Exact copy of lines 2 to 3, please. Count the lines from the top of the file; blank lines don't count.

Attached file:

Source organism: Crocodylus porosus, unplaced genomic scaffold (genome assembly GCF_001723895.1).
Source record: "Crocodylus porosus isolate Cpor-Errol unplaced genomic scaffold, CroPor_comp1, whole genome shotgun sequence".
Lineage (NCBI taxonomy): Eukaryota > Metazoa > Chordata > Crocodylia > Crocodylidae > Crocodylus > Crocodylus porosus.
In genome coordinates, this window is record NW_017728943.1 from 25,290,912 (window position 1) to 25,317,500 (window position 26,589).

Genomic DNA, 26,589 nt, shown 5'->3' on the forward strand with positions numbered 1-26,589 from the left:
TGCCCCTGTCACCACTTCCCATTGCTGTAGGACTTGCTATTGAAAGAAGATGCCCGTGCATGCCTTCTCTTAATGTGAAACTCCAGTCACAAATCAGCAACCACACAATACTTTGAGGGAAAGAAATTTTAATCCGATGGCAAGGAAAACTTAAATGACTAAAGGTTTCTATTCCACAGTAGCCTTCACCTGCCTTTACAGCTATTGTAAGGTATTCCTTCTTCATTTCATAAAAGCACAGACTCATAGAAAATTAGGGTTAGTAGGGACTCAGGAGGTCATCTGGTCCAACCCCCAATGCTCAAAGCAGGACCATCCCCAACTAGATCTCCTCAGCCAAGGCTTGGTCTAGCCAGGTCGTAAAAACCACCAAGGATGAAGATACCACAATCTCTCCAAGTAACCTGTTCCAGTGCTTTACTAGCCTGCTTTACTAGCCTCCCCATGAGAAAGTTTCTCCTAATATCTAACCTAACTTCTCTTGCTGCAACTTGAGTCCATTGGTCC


Source record: "Crocodylus porosus isolate Cpor-Errol unplaced genomic scaffold, CroPor_comp1, whole genome shotgun sequence".
Lineage (NCBI taxonomy): Eukaryota > Metazoa > Chordata > Crocodylia > Crocodylidae > Crocodylus > Crocodylus porosus.